ArchitectureBoston

From the Editor

Posted in Vol 12 No 4 by bsaab on November 9, 2009

Wasted

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It has to rank up there with one of the great political aphorisms of all time. So good, in fact, that you wonder if it was lifted from The Art of War or The Prince: “A crisis is a terrible thing to waste.” (In fact, it was lifted from Stanford economist Paul Romer.)

The prospect of economic collapse focuses the collective mind wonderfully. But by now, it is abundantly clear to many Americans that a great opportunity has in fact been wasted. If the Washington mandarins are correct and we have turned the corner on this recession, then the country’s willingness to align behind a coherent vision is probably already dissipating. And if the mandarins are wrong — if unemployment figures are trapped by their own inertia, if we see the dreaded “double-dip” recovery — then the government’s earlier failure to exert leadership will yield only greater, more corrosive skepticism. Leadership is not something you get around to.

And what is this missed opportunity? By now, we could have had a national infrastructure policy.

Maybe infrastructure doesn’t sound terribly compelling compared to other national policies we could have had by now. But the healthcare thing hasn’t turned out so well, and education is a famous morass. Infrastructure, however, evokes images of a nation pulling together, a nation on the brink of greatness, a nation at work. The Hoover Dam, the Tennessee Valley Authority, the Saarinen TWA terminal at Kennedy Airport, even the interstate highway system — fashionable as it is to malign it today — were all symbols of pride and all contributed to the greater prosperit as well as to a greater optimism. Another Chicagoan said, “Make no little plans. They have no magic to stir men’s blood.” Daniel Burnham would know that paving projects don’t count.

But the romance of infrastructure is merely political lubrication. The real significance of infrastructure lies in its essential purpose: to support commerce and the public welfare. We are a country that has been ranked 15th in the world in broadband penetration. We are a region that imports almost all of its energy. We are a state in which six municipalities recently invoked boil orders due to contaminated water supplies. Our welfare is in jeopardy, our entrepreneurs constrained by systems that make them less competitive in the global market.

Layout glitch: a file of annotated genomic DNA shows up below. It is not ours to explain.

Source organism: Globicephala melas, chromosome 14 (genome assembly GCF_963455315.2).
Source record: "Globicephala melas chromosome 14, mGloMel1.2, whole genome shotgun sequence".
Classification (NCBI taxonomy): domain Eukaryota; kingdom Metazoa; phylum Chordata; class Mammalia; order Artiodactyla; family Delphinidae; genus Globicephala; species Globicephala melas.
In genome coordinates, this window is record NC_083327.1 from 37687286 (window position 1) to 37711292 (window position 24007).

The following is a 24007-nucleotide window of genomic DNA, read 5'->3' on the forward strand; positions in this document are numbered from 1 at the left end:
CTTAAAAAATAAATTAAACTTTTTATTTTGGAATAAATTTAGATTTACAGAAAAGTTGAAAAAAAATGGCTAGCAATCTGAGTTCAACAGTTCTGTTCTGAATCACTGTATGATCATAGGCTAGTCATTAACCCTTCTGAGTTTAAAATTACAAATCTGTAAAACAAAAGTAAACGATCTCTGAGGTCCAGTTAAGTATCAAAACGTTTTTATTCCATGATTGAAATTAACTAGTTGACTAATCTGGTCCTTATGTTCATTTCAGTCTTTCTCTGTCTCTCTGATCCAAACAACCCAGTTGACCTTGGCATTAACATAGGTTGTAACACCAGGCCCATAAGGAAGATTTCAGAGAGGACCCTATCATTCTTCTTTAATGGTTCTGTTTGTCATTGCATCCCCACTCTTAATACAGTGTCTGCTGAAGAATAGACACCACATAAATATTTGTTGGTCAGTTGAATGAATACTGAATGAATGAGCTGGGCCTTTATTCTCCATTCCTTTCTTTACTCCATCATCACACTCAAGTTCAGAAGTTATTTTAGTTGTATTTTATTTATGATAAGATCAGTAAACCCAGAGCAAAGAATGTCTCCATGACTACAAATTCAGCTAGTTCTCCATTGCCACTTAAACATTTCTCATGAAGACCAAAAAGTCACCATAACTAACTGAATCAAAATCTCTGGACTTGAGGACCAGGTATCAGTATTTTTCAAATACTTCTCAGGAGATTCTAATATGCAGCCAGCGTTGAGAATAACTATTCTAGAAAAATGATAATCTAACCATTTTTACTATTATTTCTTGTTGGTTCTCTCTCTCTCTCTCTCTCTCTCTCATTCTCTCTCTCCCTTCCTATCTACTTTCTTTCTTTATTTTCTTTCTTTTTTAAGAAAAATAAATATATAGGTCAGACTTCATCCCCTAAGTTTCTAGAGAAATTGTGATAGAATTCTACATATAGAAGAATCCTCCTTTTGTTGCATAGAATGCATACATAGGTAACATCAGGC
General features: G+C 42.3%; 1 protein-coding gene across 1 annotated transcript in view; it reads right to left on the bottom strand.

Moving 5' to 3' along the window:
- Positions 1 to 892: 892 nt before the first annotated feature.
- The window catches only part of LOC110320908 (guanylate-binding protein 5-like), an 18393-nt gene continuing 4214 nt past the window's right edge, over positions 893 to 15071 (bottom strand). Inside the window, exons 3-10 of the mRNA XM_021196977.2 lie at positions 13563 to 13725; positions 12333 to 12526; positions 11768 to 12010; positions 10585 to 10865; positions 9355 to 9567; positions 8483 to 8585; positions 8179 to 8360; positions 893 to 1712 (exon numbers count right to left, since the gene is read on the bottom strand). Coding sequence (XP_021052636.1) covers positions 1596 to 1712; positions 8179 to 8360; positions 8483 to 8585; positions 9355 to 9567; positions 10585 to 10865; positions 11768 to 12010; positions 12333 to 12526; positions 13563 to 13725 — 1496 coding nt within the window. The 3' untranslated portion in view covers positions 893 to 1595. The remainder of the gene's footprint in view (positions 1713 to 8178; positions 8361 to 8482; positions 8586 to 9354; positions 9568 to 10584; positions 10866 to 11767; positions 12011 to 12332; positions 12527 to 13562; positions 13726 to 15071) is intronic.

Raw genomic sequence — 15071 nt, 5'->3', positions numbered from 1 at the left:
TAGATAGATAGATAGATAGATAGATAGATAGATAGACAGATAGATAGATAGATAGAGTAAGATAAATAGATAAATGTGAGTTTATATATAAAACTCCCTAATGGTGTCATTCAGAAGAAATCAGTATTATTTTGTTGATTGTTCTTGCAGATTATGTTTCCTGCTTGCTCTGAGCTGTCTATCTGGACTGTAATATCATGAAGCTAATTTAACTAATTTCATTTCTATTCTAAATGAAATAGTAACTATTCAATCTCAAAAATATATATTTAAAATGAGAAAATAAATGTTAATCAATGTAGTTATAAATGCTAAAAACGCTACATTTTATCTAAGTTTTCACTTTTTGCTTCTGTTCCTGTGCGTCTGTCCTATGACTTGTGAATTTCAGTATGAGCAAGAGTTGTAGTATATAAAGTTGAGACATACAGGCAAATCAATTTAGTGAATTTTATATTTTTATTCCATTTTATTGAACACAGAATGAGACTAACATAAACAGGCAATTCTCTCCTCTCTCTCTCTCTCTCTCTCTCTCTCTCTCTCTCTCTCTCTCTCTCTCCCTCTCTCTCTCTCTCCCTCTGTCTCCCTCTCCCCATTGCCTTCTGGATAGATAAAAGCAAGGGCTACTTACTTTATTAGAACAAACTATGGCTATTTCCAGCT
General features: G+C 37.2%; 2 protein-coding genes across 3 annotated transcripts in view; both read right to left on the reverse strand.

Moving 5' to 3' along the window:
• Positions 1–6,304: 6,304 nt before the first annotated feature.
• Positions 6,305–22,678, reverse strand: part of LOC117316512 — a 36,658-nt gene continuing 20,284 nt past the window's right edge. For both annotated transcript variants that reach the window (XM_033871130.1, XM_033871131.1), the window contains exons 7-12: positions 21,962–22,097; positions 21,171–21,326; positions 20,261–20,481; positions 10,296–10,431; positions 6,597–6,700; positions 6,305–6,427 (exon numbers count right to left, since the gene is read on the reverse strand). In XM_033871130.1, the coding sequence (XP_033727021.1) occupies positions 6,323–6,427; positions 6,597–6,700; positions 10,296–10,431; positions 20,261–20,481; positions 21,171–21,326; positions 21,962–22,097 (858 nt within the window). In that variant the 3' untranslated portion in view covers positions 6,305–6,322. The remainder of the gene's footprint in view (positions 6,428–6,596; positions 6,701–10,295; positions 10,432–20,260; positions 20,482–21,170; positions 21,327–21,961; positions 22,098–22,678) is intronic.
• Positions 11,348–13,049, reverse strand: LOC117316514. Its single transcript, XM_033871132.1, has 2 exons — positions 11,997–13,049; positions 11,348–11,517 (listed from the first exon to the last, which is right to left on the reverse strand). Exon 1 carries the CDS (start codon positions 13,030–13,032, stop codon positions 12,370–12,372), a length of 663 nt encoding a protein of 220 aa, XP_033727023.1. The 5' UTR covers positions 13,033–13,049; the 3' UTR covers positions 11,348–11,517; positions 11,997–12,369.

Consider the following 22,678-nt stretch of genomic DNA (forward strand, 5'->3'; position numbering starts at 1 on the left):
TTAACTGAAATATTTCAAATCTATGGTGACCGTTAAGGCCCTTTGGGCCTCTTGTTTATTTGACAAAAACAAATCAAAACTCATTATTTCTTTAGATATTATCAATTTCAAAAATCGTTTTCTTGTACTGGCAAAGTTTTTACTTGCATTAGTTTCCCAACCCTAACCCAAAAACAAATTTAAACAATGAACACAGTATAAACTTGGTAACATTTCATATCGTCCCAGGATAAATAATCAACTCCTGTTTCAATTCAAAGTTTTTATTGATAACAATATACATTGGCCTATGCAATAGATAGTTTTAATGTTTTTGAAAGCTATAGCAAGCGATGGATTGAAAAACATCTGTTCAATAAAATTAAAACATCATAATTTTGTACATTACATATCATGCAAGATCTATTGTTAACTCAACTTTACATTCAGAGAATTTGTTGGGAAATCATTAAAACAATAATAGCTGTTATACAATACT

The real significance of infrastructure lies in its essential purpose: to support commerce and the public welfare.

A coherent national infrastructure policy would create immediate work for many, and ripple-effect opportunity for all. It would embrace sustainability, promote new communications technologies (increasing both access and adoption), mandate regional cooperation, and solve the maintenance conundrum so that new investment in infrastructure is truly an investment, and not a spending spree. A national infrastructure policy would give context and direction to the FCC’s call for a national broadband plan. It would coordinate regional alternative-energy efforts, avoiding the recent scenario in which the New England governors were surprised to learn that their Midwestern peers were planning to sell wind-generated power to Eastern states. It would sidestep the competitive “me, too” scramble for high-speed rail funds (278 applications from 40 states) in the interest of an actual high-speed plan. It would state that “shovel-ready” is a flawed criterion for assessing which projects get funding.

The administration has indicated that at some level it knows this is what is needed; President Obama himself invoked the Burnham adage. Matt Bai, writing in The New York Times, referred to Obama as the “shuffle president,” referring to the iPod shuffle feature to suggest leaping from crisis to crisis. This was unfair. We, all of us, live in a shuffle culture. It’s time to settle down and focus.

She was one of the city’s most fearless defenders. Joan Goody FAIA, principal of Goody Clancy and longtime chair of the Boston Civic Design Commission, passed away in September. Smart and savvy (not always the same thing), Joan cared deeply about the civic life of the city, and she also understood the role of Boston’s architects in shaping a rich public realm. At the time of her death, she was a member of ArchitectureBoston’s editorial board. I shall miss her wisdom, insight, humor, and support.

2 Responses

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  1. Jerome Guerra said, on January 6, 2010 at 3:21 pm

    “Another Chicagoan said, ‘Make no little plans. They have no magic to stir men’s blood.’ Daniel Burnham would know that paving projects don’t count.”

    Cleverly written and on point, Elizabeth.

  2. Letters « ArchitectureBoston said, on November 30, 2010 at 9:38 am

    […] is equally significant in sustaining healthy communities. If, as Elizabeth Padjen says in her letter from the editor [Winter 2009], “the essential purpose of infrastructure is to support commerce and the public […]


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